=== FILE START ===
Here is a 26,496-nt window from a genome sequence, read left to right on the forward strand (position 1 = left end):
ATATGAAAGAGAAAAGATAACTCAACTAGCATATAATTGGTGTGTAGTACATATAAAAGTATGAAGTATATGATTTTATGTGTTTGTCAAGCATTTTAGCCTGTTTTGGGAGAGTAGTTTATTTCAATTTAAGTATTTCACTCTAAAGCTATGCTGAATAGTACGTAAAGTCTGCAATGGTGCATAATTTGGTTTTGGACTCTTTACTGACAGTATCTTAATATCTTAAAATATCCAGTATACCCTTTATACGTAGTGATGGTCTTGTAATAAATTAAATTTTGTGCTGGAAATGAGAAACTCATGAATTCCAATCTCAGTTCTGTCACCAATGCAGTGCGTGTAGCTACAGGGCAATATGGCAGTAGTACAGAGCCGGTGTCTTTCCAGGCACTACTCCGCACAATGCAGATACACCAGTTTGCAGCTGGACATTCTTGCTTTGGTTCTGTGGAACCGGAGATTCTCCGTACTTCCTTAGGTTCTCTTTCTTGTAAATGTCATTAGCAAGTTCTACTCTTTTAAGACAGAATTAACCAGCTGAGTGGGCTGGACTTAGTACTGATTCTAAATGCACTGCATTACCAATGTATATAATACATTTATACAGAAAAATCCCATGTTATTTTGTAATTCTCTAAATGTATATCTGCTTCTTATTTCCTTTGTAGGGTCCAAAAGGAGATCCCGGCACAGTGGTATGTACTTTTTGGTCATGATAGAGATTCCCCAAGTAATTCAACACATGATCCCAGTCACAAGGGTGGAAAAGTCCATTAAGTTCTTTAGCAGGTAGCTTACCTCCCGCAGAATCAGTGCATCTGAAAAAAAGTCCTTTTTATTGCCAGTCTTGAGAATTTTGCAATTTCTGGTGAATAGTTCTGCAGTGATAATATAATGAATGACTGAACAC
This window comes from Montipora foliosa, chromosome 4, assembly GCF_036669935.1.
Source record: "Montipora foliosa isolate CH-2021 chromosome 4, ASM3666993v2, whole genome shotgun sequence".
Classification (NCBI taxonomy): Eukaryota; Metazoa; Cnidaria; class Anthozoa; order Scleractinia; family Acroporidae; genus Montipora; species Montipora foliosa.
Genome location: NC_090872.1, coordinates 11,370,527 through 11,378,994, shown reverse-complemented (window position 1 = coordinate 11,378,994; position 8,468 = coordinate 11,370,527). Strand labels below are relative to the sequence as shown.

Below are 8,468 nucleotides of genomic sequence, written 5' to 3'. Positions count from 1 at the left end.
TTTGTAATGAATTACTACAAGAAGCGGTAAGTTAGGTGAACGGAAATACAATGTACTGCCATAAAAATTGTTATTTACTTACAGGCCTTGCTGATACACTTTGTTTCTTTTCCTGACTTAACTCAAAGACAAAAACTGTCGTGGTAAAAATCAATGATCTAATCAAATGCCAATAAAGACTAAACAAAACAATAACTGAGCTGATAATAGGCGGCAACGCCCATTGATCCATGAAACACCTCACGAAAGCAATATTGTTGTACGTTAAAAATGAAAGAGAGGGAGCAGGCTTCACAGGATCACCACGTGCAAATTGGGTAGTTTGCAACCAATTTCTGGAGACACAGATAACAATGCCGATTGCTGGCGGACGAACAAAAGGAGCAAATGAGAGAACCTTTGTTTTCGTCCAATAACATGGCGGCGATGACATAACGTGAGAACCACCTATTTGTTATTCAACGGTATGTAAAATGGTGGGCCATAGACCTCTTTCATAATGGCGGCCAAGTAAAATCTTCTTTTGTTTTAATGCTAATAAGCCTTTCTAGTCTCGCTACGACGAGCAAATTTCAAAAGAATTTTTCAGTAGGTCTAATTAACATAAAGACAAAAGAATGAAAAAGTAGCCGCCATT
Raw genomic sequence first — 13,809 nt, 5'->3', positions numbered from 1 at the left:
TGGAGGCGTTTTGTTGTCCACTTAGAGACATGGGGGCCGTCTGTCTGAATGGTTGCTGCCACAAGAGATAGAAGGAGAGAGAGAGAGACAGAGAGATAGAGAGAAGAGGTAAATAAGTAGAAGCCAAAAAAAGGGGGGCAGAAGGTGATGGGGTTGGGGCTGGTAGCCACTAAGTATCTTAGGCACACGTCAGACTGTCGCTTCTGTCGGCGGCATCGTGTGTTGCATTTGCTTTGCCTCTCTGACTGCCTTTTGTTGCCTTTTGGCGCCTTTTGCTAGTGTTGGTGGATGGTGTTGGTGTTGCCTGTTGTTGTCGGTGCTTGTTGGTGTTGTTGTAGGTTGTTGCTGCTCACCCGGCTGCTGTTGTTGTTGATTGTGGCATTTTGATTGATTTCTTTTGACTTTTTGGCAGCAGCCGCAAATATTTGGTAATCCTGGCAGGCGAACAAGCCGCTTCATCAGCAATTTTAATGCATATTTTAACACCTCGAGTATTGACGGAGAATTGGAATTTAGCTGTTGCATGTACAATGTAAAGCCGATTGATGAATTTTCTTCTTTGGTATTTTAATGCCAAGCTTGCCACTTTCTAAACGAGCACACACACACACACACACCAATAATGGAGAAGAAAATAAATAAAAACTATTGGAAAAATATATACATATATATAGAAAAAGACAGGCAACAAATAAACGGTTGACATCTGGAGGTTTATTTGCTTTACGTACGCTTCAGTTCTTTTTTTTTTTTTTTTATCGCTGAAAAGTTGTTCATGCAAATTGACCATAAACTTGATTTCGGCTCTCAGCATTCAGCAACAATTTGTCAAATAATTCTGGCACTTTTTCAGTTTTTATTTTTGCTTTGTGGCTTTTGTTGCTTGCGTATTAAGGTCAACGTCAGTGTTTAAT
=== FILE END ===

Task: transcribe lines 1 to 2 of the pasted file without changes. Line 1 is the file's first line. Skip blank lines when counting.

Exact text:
Here is a 26,496-nt window from a genome sequence, read left to right on the forward strand (position 1 = left end):
ATATGAAAGAGAAAAGATAACTCAACTAGCATATAATTGGTGTGTAGTACATATAAAAGTATGAAGTATATGATTTTATGTGTTTGTCAAGCATTTTAGCCTGTTTTGGGAGAGTAGTTTATTTCAATTTAAGTATTTCACTCTAAAGCTATGCTGAATAGTACGTAAAGTCTGCAATGGTGCATAATTTGGTTTTGGACTCTTTACTGACAGTATCTTAATATCTTAAAATATCCAGTATACCCTTTATACGTAGTGATGGTCTTGTAATAAATTAAATTTTGTGCTGGAAATGAGAAACTCATGAATTCCAATCTCAGTTCTGTCACCAATGCAGTGCGTGTAGCTACAGGGCAATATGGCAGTAGTACAGAGCCGGTGTCTTTCCAGGCACTACTCCGCACAATGCAGATACACCAGTTTGCAGCTGGACATTCTTGCTTTGGTTCTGTGGAACCGGAGATTCTCCGTACTTCCTTAGGTTCTCTTTCTTGTAAATGTCATTAGCAAGTTCTACTCTTTTAAGACAGAATTAACCAGCTGAGTGGGCTGGACTTAGTACTGATTCTAAATGCACTGCATTACCAATGTATATAATACATTTATACAGAAAAATCCCATGTTATTTTGTAATTCTCTAAATGTATATCTGCTTCTTATTTCCTTTGTAGGGTCCAAAAGGAGATCCCGGCACAGTGGTATGTACTTTTTGGTCATGATAGAGATTCCCCAAGTAATTCAACACATGATCCCAGTCACAAGGGTGGAAAAGTCCATTAAGTTCTTTAGCAGGTAGCTTACCTCCCGCAGAATCAGTGCATCTGAAAAAAAGTCCTTTTTATTGCCAGTCTTGAGAATTTTGCAATTTCTGGTGAATAGTTCTGCAGTGATAATATAATGAATGACTGAACAC